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Managing forex reserves

By Mei Xinyu | | Updated: 2013-06-19 09:56

China needs to ensure the security and profitability of its assets

China is the world's largest holder of foreign exchange (forex) reserves, which reached $3.31 trillion in 2012. The annual growth of its forex reserves alone would still place China among the top five countries globally. (By the end of March, its forex reserves reached $3.44 trillion.) Even during the past decade, China's forex reserves had come under the global spotlight, and the State Administration of Foreign Exchange (SAFE), the world's largest institutional investor, was under the watchful eye of market participants around the world. So how can the Chinese government improve its management on this front?

Managing forex reserves


Re-jigging the mix

Of the four external assets categories—outbound direct investment (ODI), portfolio investment, other investments (including trade credit, loans, currency, deposit and other assets) and reserve assets, China's forex reserves, or assets held by the government, make up a larger portion. To upgrade the mix of its external assets, China must boost its proportion of the other three investments, which are privately held assets.

China has already drawn up an array of policies and measures to lower the growth of its forex reserves and push the expansion of privately held external assets, such as facilitating foreign currency exchange under the current account and promoting ODI, among other things.

There is no denying that these measures have really worked, from surges in ODI in recent years to the snapping up of real estate in the United States and Cyprus by Chinese. Nevertheless, the risks Chinese enterprises and residents have met during their outbound investments have shown that it's unnecessary to overstress increasing privately held forex assets.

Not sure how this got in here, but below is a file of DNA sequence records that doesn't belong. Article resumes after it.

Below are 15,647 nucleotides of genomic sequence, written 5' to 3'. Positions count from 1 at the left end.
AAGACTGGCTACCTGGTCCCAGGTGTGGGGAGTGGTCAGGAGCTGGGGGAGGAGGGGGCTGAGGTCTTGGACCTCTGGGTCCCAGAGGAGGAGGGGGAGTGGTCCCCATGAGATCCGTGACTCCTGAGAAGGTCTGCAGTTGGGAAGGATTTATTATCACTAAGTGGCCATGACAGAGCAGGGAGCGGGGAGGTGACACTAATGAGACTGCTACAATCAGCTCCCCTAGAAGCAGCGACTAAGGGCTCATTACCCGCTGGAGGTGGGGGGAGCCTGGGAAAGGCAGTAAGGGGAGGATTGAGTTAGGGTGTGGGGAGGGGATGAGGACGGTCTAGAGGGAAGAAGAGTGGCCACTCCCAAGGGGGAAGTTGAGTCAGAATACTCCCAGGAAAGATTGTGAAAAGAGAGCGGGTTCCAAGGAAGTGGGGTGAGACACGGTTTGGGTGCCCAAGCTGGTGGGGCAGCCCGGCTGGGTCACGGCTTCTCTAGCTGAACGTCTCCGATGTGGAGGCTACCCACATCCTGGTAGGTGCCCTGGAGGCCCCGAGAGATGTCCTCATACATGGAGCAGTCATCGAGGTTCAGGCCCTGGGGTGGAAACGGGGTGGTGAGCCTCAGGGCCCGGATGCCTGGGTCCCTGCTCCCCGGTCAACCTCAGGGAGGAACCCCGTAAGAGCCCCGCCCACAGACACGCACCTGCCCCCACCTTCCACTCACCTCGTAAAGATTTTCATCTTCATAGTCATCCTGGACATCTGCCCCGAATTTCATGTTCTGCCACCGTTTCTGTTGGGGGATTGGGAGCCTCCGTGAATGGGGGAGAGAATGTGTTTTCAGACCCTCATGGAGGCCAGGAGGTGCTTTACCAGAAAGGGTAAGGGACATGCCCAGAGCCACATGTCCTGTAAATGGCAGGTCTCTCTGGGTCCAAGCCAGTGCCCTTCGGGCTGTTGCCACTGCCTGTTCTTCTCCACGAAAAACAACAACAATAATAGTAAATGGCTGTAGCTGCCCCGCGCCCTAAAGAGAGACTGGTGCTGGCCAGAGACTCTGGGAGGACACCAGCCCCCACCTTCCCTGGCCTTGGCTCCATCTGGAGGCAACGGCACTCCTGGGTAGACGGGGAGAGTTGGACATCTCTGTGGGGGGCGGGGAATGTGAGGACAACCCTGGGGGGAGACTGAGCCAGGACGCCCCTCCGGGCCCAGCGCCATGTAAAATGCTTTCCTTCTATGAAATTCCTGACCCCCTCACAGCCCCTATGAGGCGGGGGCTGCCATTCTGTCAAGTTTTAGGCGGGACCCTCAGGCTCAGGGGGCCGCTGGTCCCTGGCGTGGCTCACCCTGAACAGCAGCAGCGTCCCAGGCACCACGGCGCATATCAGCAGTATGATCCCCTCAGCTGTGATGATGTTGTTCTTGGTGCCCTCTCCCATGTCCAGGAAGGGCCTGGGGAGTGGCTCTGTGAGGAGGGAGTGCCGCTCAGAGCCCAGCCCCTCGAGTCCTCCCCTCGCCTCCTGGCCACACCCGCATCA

Now that the restructuring of external assets has begun, the focus should be on how to accomplish the transition smoothly and minimize side effects.

China is still a developing country and its currency has not yet evolved into an international currency. That is to say, China is still exposed to a potential international payment crisis. For this reason, forex reserves must be adequate. Whether Thailand, Malaysia and South Korea during the 1997 Asian financial crisis, or Russia in the subprime crisis, all of these countries worried about excessive inflows of foreign assets before the eruption of the crisis.

China should be on alert. The twin surpluses of the current account and capital account were reversed in 2012, and in the past few years, seasonal and monthly trade deficits were not rare. Meanwhile, the repatriation of trillions of dollars of foreign investments would bring about huge pressure and potential risks arising from the social and economic pressures of emerging economies may spread to the Chinese market.

Therefore, in the foreseeable future, the most effective way to improve the mix of external assets is to ensure the sheer growth of forex reserves and enhance the ratio of privately held external assets. In this regard, the next thing to do is innovate in the utilization of forex reserves and improve the returns on assets.

Management goals

The purpose of forex reserves management is to guarantee its safety, liquidity and profitability. During the decade when there was a forex shortage, China tended to value safety and liquidity more than profitability. Now, things have changed and China is free of such concerns.

However, for fear of dragging down economic growth and cramping ongoing industrial restructuring, China should not blindly curb the increase of exports and trade surpluses. Don't expect trade surpluses and the accumulation of international assets to be reversed immediately. China will continue to increase its forex reserves.

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